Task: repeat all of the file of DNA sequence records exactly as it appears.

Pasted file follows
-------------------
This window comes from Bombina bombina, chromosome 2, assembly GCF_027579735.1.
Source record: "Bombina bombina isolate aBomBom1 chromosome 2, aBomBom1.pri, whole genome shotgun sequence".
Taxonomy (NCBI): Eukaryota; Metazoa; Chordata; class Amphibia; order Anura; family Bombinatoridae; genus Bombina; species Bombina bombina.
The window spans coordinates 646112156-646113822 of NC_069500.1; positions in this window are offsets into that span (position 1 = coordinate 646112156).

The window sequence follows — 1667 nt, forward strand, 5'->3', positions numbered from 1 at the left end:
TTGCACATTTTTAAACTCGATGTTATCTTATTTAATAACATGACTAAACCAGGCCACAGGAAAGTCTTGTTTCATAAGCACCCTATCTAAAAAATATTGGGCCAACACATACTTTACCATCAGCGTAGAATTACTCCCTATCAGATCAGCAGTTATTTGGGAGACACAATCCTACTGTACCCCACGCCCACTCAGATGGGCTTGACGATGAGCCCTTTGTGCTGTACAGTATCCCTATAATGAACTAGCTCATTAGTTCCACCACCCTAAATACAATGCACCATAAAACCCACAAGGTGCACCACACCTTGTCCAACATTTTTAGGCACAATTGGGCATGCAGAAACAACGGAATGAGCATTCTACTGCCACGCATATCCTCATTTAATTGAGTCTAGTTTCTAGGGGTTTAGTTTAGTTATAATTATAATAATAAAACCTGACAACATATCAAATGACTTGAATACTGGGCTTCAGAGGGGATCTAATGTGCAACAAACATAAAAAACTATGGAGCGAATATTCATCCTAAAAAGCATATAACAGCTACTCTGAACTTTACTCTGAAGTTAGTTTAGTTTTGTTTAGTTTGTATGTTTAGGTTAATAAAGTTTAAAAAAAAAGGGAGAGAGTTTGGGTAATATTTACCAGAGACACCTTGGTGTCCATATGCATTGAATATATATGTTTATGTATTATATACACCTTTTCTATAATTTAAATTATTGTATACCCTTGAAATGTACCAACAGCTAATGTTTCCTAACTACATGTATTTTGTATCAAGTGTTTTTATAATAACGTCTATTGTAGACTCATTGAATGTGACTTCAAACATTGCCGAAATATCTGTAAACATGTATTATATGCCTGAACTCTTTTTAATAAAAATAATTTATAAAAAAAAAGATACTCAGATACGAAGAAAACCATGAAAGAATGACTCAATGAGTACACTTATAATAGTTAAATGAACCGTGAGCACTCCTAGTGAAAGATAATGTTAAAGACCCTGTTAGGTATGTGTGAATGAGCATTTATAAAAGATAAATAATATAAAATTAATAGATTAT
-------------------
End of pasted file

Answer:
This window comes from Bombina bombina, chromosome 2, assembly GCF_027579735.1.
Source record: "Bombina bombina isolate aBomBom1 chromosome 2, aBomBom1.pri, whole genome shotgun sequence".
Taxonomy (NCBI): Eukaryota; Metazoa; Chordata; class Amphibia; order Anura; family Bombinatoridae; genus Bombina; species Bombina bombina.
The window spans coordinates 646112156-646113822 of NC_069500.1; positions in this window are offsets into that span (position 1 = coordinate 646112156).

The window sequence follows — 1667 nt, forward strand, 5'->3', positions numbered from 1 at the left end:
TTGCACATTTTTAAACTCGATGTTATCTTATTTAATAACATGACTAAACCAGGCCACAGGAAAGTCTTGTTTCATAAGCACCCTATCTAAAAAATATTGGGCCAACACATACTTTACCATCAGCGTAGAATTACTCCCTATCAGATCAGCAGTTATTTGGGAGACACAATCCTACTGTACCCCACGCCCACTCAGATGGGCTTGACGATGAGCCCTTTGTGCTGTACAGTATCCCTATAATGAACTAGCTCATTAGTTCCACCACCCTAAATACAATGCACCATAAAACCCACAAGGTGCACCACACCTTGTCCAACATTTTTAGGCACAATTGGGCATGCAGAAACAACGGAATGAGCATTCTACTGCCACGCATATCCTCATTTAATTGAGTCTAGTTTCTAGGGGTTTAGTTTAGTTATAATTATAATAATAAAACCTGACAACATATCAAATGACTTGAATACTGGGCTTCAGAGGGGATCTAATGTGCAACAAACATAAAAAACTATGGAGCGAATATTCATCCTAAAAAGCATATAACAGCTACTCTGAACTTTACTCTGAAGTTAGTTTAGTTTTGTTTAGTTTGTATGTTTAGGTTAATAAAGTTTAAAAAAAAAGGGAGAGAGTTTGGGTAATATTTACCAGAGACACCTTGGTGTCCATATGCATTGAATATATATGTTTATGTATTATATACACCTTTTCTATAATTTAAATTATTGTATACCCTTGAAATGTACCAACAGCTAATGTTTCCTAACTACATGTATTTTGTATCAAGTGTTTTTATAATAACGTCTATTGTAGACTCATTGAATGTGACTTCAAACATTGCCGAAATATCTGTAAACATGTATTATATGCCTGAACTCTTTTTAATAAAAATAATTTATAAAAAAAAAGATACTCAGATACGAAGAAAACCATGAAAGAATGACTCAATGAGTACACTTATAATAGTTAAATGAACCGTGAGCACTCCTAGTGAAAGATAATGTTAAAGACCCTGTTAGGTATGTGTGAATGAGCATTTATAAAAGATAAATAATATAAAATTAATAGATTAT